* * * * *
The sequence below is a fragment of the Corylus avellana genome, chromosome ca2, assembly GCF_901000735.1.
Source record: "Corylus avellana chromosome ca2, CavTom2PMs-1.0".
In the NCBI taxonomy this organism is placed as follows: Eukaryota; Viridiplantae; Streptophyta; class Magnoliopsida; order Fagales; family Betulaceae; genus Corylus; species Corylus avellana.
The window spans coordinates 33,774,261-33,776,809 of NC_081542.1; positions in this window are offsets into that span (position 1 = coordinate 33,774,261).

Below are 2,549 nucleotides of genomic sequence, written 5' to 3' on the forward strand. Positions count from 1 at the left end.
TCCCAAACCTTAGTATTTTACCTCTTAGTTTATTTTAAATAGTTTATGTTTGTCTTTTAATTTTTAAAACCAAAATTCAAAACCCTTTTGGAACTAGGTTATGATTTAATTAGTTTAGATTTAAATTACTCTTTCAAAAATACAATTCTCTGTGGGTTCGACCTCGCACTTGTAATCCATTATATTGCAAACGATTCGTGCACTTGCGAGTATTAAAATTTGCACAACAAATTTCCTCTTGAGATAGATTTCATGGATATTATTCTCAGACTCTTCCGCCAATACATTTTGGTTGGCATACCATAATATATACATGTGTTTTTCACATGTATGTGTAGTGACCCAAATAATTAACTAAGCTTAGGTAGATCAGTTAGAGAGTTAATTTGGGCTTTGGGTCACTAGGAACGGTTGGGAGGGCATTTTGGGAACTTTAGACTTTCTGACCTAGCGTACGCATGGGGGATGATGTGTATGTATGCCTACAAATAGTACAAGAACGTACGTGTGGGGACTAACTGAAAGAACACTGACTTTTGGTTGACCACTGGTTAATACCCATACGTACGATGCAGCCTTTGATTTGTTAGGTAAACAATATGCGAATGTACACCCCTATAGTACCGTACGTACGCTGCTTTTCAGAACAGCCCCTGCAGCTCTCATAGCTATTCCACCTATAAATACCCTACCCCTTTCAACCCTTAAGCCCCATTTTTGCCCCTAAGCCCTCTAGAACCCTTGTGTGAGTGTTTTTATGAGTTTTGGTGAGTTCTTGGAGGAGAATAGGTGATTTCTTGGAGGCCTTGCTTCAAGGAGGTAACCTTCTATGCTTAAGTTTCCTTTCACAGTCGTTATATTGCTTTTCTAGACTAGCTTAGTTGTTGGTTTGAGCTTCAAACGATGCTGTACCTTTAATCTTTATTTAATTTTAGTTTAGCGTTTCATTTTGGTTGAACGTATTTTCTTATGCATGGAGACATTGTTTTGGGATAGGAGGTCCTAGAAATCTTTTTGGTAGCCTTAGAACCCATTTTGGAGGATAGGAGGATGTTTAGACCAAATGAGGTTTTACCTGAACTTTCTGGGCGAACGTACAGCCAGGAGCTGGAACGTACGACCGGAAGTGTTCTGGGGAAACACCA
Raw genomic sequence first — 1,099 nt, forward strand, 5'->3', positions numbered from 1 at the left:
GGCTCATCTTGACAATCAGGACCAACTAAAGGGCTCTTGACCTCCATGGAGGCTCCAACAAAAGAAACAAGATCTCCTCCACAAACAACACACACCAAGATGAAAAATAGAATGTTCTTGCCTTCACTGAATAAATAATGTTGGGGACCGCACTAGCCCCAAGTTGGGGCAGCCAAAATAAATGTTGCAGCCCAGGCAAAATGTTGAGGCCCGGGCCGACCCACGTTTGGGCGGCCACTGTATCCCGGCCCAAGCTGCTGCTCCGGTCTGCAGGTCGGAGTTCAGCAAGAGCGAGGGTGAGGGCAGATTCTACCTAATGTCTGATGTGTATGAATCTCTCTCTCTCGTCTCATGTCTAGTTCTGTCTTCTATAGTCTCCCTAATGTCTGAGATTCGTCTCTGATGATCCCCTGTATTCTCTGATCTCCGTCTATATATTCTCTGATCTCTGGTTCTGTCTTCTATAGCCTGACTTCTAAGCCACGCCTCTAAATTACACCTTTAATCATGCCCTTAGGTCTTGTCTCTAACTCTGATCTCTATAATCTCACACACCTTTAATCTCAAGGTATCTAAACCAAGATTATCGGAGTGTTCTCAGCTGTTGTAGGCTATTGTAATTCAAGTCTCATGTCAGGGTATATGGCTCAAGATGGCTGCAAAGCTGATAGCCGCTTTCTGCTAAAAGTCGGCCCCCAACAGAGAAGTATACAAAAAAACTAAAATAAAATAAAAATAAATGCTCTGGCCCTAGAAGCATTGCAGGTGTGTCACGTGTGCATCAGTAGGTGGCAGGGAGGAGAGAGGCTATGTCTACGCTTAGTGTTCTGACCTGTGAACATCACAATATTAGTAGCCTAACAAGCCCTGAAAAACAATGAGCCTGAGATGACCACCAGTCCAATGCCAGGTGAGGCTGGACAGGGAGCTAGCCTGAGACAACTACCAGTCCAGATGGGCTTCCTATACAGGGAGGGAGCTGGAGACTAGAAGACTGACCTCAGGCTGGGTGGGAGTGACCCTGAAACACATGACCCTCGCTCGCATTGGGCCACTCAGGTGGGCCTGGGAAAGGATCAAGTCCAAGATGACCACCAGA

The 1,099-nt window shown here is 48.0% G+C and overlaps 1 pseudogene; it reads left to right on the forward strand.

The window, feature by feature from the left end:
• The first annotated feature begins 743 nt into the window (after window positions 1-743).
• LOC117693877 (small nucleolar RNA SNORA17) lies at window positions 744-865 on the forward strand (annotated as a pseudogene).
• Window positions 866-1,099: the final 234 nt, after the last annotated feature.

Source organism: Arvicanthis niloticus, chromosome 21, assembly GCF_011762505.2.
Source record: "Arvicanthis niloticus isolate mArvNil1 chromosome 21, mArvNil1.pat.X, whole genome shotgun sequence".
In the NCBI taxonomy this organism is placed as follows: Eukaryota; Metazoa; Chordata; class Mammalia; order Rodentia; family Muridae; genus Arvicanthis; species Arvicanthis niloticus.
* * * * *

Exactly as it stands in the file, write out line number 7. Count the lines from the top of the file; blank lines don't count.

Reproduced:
Raw genomic sequence first — 1,099 nt, forward strand, 5'->3', positions numbered from 1 at the left: